I'm very happy that NFF will be continuing--check Sidsel's website and give her a call!  She's quite an expert tapestry weaver herself who's used the yarns for years.  I'm sure Sidsel will enjoy NFF as much as Noel did, bring her own knowledge of Scandinavian fiber traditions into play, and provide yarns for the masses! In fact, I've already placed two orders with her in the past month.  What can I say? I love that yarn!




Saturday, March 1, 2014

Beginnings are hard...




... as in hard as stones.   For me, this is true.  Even if the subject I'm hoping to use for the next tapestry is stones.  I always have a hard time beginning some tapestries.  I stew, I ruminate, I delay, I doubt, I... I... I.  It's all about me.  But, it's not that, really.  It's all about my ability to carry out what I hope to with a tapestry image.

When weaving tapestry one sits with an image for months at a time.  The ideas involved in the initial forming of the image are usually growing and deepening as the image builds at the loom.  I know this yet I forget this each and every time I'm about to begin a new tapestry.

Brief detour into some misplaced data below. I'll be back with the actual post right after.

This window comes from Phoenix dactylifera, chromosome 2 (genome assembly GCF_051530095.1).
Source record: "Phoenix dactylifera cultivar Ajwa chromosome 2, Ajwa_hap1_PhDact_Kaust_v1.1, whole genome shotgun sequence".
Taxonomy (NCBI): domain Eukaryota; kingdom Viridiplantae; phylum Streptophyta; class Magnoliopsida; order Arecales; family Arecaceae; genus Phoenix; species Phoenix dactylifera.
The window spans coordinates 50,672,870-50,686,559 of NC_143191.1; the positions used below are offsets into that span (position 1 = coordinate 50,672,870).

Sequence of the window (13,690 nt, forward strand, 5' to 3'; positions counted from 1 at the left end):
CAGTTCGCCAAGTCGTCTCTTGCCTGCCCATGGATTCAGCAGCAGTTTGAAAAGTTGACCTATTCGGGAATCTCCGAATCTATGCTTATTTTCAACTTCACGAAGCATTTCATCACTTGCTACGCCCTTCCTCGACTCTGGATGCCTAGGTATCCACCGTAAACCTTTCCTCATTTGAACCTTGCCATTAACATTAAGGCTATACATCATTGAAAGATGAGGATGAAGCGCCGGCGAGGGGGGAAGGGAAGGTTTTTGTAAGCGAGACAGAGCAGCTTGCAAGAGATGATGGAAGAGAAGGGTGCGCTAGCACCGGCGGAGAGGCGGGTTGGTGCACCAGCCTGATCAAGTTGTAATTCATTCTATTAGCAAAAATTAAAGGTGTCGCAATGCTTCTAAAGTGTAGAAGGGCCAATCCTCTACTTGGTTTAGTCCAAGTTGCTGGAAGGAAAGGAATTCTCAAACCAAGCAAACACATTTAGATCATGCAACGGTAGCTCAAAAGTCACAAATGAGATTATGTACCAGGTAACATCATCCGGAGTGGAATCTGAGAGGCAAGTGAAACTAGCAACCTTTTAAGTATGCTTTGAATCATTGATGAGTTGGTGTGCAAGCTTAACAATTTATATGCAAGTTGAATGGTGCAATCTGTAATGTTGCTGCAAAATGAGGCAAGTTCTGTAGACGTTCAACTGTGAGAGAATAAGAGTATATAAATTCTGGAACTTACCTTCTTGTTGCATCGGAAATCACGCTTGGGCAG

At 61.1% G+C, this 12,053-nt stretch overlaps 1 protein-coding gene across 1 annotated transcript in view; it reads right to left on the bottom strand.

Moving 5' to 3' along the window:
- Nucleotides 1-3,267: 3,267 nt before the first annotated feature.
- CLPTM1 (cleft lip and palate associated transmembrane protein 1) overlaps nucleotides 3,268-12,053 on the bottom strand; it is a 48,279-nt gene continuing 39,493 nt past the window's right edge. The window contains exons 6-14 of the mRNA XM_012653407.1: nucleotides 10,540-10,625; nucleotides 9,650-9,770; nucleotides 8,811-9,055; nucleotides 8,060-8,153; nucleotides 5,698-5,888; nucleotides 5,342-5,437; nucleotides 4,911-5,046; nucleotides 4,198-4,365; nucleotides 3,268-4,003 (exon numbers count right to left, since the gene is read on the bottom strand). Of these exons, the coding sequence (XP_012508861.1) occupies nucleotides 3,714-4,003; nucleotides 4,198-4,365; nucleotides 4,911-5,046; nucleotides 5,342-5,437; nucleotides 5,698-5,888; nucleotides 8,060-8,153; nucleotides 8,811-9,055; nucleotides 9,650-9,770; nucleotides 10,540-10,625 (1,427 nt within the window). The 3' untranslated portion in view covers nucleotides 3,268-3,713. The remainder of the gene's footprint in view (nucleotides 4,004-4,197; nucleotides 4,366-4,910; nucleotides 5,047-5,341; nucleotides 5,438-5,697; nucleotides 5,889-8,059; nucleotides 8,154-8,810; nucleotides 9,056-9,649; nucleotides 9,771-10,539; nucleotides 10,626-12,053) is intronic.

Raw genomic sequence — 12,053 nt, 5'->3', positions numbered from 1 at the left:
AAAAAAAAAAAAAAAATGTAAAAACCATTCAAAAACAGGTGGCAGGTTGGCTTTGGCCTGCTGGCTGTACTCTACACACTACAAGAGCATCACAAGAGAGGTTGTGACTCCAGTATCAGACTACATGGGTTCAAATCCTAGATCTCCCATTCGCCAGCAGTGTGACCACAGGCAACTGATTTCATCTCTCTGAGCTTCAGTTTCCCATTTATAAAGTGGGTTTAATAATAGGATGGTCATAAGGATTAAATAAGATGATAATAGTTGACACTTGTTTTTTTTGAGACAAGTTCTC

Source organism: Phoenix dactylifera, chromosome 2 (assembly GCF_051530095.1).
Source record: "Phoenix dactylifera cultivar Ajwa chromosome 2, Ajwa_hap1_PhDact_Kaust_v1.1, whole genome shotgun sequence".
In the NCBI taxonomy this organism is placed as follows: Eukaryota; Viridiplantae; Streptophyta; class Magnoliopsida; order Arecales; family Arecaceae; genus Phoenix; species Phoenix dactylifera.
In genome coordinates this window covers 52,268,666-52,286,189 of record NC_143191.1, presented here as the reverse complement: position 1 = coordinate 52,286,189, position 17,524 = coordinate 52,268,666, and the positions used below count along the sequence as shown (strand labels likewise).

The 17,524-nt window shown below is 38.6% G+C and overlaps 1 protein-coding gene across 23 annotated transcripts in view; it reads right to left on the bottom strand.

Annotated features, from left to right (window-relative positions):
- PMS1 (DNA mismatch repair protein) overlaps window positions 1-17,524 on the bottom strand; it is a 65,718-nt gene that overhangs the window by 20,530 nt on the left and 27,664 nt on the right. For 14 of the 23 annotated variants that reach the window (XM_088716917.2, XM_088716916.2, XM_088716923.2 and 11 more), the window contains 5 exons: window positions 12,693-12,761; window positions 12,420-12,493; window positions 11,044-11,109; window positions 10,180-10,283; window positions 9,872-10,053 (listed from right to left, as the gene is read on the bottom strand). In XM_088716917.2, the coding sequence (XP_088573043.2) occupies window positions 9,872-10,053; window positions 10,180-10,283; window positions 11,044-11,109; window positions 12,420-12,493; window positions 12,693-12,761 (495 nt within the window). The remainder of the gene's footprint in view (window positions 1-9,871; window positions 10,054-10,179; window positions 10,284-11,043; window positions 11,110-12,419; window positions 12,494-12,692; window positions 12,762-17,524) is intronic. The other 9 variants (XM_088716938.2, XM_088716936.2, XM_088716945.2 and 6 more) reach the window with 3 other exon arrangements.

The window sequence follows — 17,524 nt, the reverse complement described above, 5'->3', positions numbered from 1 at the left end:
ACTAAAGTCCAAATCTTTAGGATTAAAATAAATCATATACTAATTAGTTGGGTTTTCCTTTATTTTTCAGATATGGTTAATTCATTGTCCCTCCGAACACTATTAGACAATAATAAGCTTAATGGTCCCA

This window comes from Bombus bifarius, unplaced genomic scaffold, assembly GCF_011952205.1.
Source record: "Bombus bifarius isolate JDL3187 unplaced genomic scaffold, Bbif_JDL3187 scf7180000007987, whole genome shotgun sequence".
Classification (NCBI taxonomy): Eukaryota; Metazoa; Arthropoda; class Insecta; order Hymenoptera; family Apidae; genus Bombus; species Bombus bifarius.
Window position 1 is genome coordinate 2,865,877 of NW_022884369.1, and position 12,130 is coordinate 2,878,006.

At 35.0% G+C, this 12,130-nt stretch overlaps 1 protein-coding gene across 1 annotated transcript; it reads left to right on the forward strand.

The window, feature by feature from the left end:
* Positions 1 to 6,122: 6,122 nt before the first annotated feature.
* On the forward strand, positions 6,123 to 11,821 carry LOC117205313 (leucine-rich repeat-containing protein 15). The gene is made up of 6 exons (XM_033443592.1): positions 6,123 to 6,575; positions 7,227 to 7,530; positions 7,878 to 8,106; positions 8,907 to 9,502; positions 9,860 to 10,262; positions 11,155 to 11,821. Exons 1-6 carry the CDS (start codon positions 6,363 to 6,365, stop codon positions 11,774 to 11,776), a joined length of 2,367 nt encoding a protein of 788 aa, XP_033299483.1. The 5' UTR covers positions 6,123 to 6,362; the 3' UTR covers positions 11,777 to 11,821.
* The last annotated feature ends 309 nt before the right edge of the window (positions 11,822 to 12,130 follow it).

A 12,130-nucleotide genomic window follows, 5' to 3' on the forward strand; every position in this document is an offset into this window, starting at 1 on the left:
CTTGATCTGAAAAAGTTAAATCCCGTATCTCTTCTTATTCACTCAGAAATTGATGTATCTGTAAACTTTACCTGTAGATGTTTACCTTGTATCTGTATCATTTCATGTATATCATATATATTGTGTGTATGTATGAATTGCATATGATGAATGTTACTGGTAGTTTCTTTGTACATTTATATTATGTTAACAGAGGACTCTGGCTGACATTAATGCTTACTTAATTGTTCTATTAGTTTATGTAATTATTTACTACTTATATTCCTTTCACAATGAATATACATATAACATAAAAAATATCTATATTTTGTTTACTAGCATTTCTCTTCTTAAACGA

My loom is warped.  I've taken weeks to get the warp ready to put weft into it.  Some days I've simply looked at the loom when I'm at the studio.  Several days I've ignored the loom and worked to organize stuff on shelves in another room.  Other days I've done bits and pieces of the preparation stages (tying onto the rod at the bottom; weaving in scrap yarn to spread out the warp bouts; twining across to help set the sett; weaving in header of the same seine twine as used for the warp to even out the spacing even better; putting half-hitches across to secure the bottom; getting wefts off the shelf and sorting into color groups; ordering more yarn; getting the cartoon finalized....)

I'm ready now.  Almost.  Maybe today I'll put the first weft of this particular tapestry journey into place.

"Begin at the beginning... and go on till you come to the end: then stop."